Record rainfall inundated streets of Gangnam on Monday evening. (Yonhap)
President Yoon Suk-yeol is facing backlash for responding to the heavy rain that pounded Seoul from his apartment on Monday after leaving his office earlier that afternoon.
Yoon, who became the country’s first commuting president by refusing to move into Cheong Wa Dae, was working from home as the rainfall ravaged Seoul before he showed up at the national emergency headquarters at around 9:30 a.m. Tuesday.
The main opposition Democratic Party of Korea on Tuesday denounced Yoon for failing to be in his office as “the worst rain in 80 years” swamped the capital.
The Democratic Party’s Rep. Ko Min-jung, who formerly worked as spokesperson for former President Moon Jae-in, slammed Yoon’s absence in a Facebook post Tuesday.
“The president was unable to be present in person as the rest of the government was coordinating response. This goes on to show why the president’s residence and office need to be closely located,” she said.
Rep. Kang Hoon-sik, who is running for the party’s leadership, on the same day said the president remote working on Monday questioned “his ability to be where the president needs to be.”
“President Yoon said he couldn’t get to his office because of the rain,” he wrote on his Facebook. “Three months ago the president said, as he moved the presidential office out of Cheong Wa Dae, that it wouldn’t affect his ability to respond to emergencies. It already has.”
The minor Justice Party joined the Democratic Party in blasting Yoon in a statement that said, “a president who works from home in times of emergencies not a president that people can trust.”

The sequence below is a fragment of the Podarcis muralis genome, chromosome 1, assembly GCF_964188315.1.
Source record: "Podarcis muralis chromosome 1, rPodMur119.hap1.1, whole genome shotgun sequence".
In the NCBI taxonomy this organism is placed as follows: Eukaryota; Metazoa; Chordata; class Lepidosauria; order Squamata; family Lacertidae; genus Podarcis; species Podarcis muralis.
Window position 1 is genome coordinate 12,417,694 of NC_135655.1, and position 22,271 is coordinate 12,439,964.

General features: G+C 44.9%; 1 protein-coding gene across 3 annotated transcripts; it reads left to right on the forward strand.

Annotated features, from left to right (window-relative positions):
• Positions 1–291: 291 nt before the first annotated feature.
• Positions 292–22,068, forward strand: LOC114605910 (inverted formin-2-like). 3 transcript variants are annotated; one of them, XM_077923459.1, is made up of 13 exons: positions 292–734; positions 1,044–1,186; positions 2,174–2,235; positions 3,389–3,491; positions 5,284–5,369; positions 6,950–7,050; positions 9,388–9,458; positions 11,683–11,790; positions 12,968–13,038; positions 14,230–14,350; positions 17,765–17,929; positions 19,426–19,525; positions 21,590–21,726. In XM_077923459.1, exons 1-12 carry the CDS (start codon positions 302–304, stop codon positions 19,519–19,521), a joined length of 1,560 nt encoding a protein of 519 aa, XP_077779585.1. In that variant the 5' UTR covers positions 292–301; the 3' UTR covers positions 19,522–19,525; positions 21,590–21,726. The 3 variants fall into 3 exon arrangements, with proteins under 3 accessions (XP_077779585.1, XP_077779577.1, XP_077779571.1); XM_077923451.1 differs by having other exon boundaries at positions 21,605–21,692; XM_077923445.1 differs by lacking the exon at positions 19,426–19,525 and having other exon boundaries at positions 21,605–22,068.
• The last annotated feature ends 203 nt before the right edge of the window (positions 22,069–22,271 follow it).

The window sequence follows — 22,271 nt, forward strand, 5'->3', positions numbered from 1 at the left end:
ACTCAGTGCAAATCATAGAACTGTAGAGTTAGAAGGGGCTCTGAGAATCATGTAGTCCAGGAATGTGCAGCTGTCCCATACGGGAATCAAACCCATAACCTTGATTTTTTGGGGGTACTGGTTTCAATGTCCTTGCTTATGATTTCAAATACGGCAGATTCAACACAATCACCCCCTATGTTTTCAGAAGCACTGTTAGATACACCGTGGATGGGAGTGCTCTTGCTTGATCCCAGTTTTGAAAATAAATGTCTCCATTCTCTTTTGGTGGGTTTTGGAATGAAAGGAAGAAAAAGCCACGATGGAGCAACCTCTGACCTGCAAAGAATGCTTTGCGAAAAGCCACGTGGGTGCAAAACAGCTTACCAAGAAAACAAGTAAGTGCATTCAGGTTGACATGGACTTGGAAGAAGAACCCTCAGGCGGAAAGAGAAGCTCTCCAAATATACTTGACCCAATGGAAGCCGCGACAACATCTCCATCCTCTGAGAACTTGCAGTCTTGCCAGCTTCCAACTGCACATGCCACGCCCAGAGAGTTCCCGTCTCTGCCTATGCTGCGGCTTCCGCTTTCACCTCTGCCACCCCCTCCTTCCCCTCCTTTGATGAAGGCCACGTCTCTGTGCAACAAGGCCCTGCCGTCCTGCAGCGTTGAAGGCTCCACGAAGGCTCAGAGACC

“Making phone calls from home is not how presidents respond to disasters,” the party said.
Yoon’s office told reporters Tuesday that the president “placing orders over the phone is not that different from him being in the emergency headquarters.”
The office said Yoon was communicating with the Seoul mayor and ministers from late Monday through early hours of Tuesday via phone, as his neighborhood was among the more severely hit in the city.
Meanwhile worries over Seoul’s rain response are growing as the post of city’s office of safety management remains vacant, after the last person to hold the post was appointed as the deputy mayor at the start of this month. The safety management office oversees the city’s response to major disasters and emergencies.
On the vacancy, Seoul told The Korea Herald that the job was being still being executed by the director of water management.
Amid the chaos the head of Seoul’s Mapo-gu district, Park Kang-soo, drew criticism for his “tone-deaf” Facebook post.
As the rain stranded commuters and flooded homes late Monday, Park shared photographs of himself having dinner with a caption which read, “Hot soup on a rainy evening. This place is delicious.” The post has since been deleted.
While high-level Seoul executives are criticized for insensitivity, and the president for not being in his office, the rainfall has left at least seven dead -- including a first responder in Dongjak, western Seoul. The Dongjak official died at around 7:30 p.m. Monday while cleaning up trees knocked over by the rain.
By Kim Arin (email@example.com